How much the Premier League bailout funds will benefit Doncaster Rovers

The initial funds to be handed to Doncaster Rovers as part of the Premier League’s rescue package for EFL clubs will not cover half of the matchday ticket losses, Gavin Baldwin has revealed.

By Liam Hoden
Monday, 21st December 2020, 12:00 pm

Each League One club is guaranteed a grant of £375,000 to cover lost income from match tickets.

Chief executive Baldwin has welcomed the rescue package and is confident the funds will help put the club on steady footing until the end of the season.

But he revealed the club’s annual budget is based on single ticket sales of £800,000, reflecting the continued impact of Covid-19.

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Keepmoat Stadium

It ensures the club somewhat of an anxious wait to discover the extent of other funds which will be made available within the next ten days.

As well as the £375,000 base payment, clubs will also have access to a £15million pot which is expected to be shared out proportionately based on lost gate revenues, with figures set to be confirmed by end of the year.

“We’re really grateful that the Premier League and the EFL have finally come to an agreement,” Baldwin told the Free Press.

“We’ll know exactly how happy we are by the end of year.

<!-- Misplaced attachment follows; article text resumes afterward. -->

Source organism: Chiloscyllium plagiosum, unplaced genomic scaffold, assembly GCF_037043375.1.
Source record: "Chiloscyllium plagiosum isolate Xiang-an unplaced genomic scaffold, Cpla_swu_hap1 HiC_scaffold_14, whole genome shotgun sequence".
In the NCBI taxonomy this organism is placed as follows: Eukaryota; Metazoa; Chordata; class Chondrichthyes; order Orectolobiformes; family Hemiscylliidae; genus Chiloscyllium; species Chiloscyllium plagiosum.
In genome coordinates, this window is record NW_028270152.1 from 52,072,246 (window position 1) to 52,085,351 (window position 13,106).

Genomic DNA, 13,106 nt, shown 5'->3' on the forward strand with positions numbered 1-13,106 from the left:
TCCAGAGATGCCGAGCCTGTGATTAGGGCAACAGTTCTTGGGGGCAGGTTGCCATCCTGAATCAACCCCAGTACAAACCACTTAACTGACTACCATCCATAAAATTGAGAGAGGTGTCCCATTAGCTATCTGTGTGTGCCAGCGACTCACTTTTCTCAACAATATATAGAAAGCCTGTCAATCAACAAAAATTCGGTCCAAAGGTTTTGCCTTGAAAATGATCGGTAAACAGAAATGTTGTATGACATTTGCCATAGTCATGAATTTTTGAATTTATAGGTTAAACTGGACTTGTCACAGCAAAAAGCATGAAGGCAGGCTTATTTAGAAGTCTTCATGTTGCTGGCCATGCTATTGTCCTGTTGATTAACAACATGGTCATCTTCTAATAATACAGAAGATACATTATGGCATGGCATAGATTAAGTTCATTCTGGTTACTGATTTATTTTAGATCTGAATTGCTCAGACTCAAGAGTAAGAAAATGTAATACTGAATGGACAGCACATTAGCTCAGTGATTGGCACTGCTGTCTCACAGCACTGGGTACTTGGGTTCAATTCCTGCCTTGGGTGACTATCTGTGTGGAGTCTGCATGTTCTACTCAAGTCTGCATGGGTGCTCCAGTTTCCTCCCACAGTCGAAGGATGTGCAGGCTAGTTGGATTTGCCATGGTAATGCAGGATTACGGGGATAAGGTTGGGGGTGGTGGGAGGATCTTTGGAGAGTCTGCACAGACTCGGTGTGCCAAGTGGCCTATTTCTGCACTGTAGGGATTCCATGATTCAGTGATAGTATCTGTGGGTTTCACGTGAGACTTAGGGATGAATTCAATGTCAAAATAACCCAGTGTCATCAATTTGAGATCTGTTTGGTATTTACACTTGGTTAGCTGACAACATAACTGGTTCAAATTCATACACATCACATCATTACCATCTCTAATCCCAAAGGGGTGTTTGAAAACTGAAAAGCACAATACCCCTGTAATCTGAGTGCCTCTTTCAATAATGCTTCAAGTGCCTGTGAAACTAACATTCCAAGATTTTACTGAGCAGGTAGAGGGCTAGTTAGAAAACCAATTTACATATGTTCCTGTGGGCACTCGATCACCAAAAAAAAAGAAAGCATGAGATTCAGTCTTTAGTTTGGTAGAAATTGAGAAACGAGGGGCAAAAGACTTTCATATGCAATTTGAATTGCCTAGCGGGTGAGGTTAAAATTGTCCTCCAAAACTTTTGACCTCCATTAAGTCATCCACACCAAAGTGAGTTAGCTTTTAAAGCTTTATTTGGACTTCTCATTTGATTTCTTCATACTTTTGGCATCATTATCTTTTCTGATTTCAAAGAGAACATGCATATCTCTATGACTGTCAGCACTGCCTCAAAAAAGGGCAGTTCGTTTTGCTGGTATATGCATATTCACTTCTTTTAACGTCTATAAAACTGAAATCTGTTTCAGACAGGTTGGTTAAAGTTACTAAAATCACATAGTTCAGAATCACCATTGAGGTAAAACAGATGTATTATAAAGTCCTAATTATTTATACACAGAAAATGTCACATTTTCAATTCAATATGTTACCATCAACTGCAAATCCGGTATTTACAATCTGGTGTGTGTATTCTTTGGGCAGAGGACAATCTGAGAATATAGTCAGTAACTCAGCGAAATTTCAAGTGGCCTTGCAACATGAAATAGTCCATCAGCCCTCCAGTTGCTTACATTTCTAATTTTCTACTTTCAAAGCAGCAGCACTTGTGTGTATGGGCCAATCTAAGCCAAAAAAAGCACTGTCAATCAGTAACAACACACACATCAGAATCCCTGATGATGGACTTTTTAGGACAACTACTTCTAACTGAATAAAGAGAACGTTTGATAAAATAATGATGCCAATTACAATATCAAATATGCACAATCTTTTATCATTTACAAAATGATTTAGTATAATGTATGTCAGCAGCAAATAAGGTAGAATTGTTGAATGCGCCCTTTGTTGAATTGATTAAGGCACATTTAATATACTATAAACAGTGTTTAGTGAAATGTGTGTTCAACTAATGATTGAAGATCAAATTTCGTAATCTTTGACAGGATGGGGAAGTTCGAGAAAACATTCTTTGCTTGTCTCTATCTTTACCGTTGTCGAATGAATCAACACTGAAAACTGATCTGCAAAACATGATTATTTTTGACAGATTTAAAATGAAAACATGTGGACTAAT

“The worst case we’ll receive is £375,000 which is obviously a big boost and protects our business model and our club until the end of the season.

“But to put it into perspective, we normally budget for round £800,000 of matchday ticket sales which does not include season tickets or the match packages.

“The £375,000 is not half of what we would have expected to sell on matchdays and that’s only tickets. It doesn’t include any other matchday activities such as beer sales, programme sales etc.

“However, we aren’t ungrateful and it is a huge boost and with other things we’ve done to protect the club we’re in a good position until the end of this season.

“But the additional monies they are currently considering how to distribute could make the difference towards helping make up some of those other monies and helping to put us in a good position for next season.”

The EFL initially undertook a survey of clubs to discover the extent of lost gate revenues in order to calculate how the £15million of grants are distributed.

“You would expect the Sunderlands and Portsmouths of this world to benefit more,” Baldwin said.

“Last season I believe our average attendance was eighth or ninth in the league so we’re hoping we should do reasonably well out of it.

“There is talk that the criteria may change, but having always stated it will be based on ticketing revenue, we feel it would be unfair to change the criteria of this late stage.”

Baldwin has ruled out the possibility of Rovers applying for funds from a further £20million pot which has been made available as ‘monitored grants’ at this stage.

“It’s really for those clubs that won’t make it through this season,” he said. “But we don’t put ourselves in that bracket.

“If you take that money then you accept restrictions on the size of your squad, the players you bring in, which is not something that I think we would want to do any way.

“Equally we’re not in a position where we’d be looking at administration this season at all.”


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